Using the Wrong Tool

Nothing turns a simple repair into a knuckle-bleeding thrash quite like using the wrong tool. What’s more, it can damage your bike and make it more difficult to work on later, says Caivano. As an events mechanic, she sees a wide variety of bikes, including some that show clear signs of wrenching abuse: rounded bolt heads, overtightened seatpost clamps, or smoothed over derailleur limit screws, for three of the most common errors.

What to do: Just get the right tools already. You don’t need much to start—a set of quality Allen keys in 2-10mm metric sizing, a 3-way Torx-head Y-wrench (T10, T20 and T25 cover most bike bolts), some tyre levers, a chain tool, and a good floor pump will cover 75 percent of the work you need or want to do on your own bike. You’ll want a good chain lube, too. A work stand is important, but you can do work without one if you’re careful (and flexible).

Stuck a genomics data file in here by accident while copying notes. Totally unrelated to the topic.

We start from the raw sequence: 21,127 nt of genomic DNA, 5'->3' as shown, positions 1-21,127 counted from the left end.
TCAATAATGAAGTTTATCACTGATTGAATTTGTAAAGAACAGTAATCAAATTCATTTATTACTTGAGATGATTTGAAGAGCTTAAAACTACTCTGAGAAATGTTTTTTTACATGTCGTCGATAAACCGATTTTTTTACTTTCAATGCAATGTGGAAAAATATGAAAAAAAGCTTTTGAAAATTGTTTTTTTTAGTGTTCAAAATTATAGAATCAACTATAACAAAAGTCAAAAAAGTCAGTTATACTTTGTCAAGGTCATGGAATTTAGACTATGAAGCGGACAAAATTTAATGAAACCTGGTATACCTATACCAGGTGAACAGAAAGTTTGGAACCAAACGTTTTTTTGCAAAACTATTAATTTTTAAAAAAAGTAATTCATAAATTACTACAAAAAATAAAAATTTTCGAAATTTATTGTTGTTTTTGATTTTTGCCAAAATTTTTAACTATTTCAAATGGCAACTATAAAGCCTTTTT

To add later, as needed: a cassette lockring tool and chainwhip, a pedal wrench, a chain scrubber, spoke wrench, and a torque wrench. If you get in too far, never be afraid to simply stop and take your bike to a good local bike shop for professional help.

Letting Your Stinky Kit Sit for a Week

Does this describe your post-ride routine: strip out of sweaty cycling kit, toss it in a hamper, and do a load of cycling clothes once a week or so? If so, you’re doing harm to some pricey threads. Bacteria thrive in warm, moist environments; the longer your kit sits, the harder it is to remove stains and odors set deep into the fibers. Concerned about wear from laundering? Washing doesn’t harm clothes nearly as much as not washing them does, says Ted Barber, Director of Advanced Development for Pearl Izumi. “Some people don’t wash their kit enough because they’re afraid it will affect durability,” he says. “Our fabrics are engineered so they can handle standard washing.” The bigger problem, he adds, is dirt particles that abrade yarns.